In 2006, NCDEX had more than 60% market share in commodity trading. Now however, due to the stunning growth of the MCX, NCDEX has less than 10%. There are plausible explanations for this result:  NCDEX’s promoters were primarily bankers while MCX’s promoter, Financial Technologies Limited of India (FTIL), is a consortium of entrepreneurs and innovators; MCX’s trading system is user friendly; MCX has impeccable financial integrity, clearing and settlement, and guarantee fund; MCX demonstrates reliable profitability; and the Government of India has suspended trading in certain agriculture commodities.  Exchange users have noted MCX strengths, and have migrated to MCX, which now holds 85% market share. This is a result of fair competition.

NCDEX’s move to lower its afternoon transaction fees may, or may not, be fair competition.  But, even if NCDEX wins its case against the FMC, little will change. It is unlikely NCDEX will recapture its lost market share, because exchanges do not compete solely on the cost of their transaction fees. They compete on: ease of trading systems; liquid, high volume markets; financial integrity and clearing and settlement; the absolute soundness of the guarantee fund.  

India’s regulatory bodies must improve, as the Satyam scandal revealed.  Efficient and reliable financial markets require sound regulation and oversight practices.  Improvements in India’s corporate governance practices, transparency, and regulatory strength will further this effort.  But, India’s regulators know full well the difference between regulatory capture and fair competition.   

  • The author, Charles M. Seeger, is the Chairman and CEO of Financial Markets International, a Washington, D.C. based international consulting firm. He is an attorney specializing in capital markets development.  He is an advisor to the MCX.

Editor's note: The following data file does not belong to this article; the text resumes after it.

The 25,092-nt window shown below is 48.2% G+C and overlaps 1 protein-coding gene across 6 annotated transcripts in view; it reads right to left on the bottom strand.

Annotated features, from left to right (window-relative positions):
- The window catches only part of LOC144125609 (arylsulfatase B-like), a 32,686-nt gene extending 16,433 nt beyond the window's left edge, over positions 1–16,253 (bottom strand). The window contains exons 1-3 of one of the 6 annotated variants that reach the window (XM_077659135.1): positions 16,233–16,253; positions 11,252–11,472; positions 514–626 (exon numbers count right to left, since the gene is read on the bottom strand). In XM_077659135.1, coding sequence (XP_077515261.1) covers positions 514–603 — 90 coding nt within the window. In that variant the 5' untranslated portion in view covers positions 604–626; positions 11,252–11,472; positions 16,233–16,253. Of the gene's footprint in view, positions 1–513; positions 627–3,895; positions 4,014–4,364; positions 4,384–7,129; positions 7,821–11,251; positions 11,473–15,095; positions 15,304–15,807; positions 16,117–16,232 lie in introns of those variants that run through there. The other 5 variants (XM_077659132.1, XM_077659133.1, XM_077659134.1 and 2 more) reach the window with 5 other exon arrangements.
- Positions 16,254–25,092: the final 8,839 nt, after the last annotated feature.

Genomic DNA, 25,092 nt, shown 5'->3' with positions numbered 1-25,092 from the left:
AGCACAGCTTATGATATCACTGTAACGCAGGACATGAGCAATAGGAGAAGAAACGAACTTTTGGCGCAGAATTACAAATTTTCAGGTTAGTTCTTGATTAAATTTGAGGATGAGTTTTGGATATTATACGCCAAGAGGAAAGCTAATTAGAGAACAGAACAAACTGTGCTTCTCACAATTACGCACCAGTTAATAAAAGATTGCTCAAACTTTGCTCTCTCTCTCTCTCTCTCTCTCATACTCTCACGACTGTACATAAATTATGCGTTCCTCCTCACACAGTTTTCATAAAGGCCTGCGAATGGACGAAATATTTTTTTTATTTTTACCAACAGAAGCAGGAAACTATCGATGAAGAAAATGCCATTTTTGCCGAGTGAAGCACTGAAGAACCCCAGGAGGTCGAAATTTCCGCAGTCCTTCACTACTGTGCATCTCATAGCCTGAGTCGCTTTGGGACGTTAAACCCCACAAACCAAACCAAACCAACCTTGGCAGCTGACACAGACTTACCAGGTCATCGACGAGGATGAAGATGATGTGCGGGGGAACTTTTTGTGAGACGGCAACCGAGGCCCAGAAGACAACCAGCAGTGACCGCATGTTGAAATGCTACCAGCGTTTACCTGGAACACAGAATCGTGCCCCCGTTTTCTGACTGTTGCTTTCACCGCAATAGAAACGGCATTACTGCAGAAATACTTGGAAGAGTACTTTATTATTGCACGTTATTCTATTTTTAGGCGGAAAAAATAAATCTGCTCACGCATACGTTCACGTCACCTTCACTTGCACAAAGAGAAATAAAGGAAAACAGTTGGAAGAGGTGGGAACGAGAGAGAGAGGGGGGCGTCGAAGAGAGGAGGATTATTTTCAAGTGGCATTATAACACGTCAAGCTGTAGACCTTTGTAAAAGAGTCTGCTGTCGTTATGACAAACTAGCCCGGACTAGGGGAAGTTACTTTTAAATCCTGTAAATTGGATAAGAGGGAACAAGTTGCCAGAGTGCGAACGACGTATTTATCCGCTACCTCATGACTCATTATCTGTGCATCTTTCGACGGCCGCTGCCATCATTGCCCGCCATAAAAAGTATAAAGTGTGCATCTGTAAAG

• The views expressed by the author  in this feature are entirely his own and do not necessarily reflect the views of SME Times
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Tenali | Tue Mar 3 08:30:07 2009
Dear Sir, Its a very nice article about regulators. Often it is seen that regulators are autocratic and regulatory authorities lack professional experience in their field (atleast in India). In the latest tussle between NCDEX and FMC both are evident. FMC has "no business" in regulating transaction charges as that is the only variable available with the exchange to promote itself. If FMC wants to regulate everything that an exchange does, then let regulator runs exchanges. Board members of exchanges can resign and can become a monk. Also when commodity futures market was started in India, it was primarily aimed at promoting farm futures, a mandate that FMC has comfortably forgotten. FMC should be concerned about defaults, risk management practices etc... and not about transaction costs. I wonder why FMC allows trading in certain metals and oil where there is no delivery. No refiner in India use WTI yet it gets traded. I guess there is some serious problem within the regulator and it lacks vision. The recent spat is a typical case of washing dirty linen in public. I have serious reservations against FMC's views.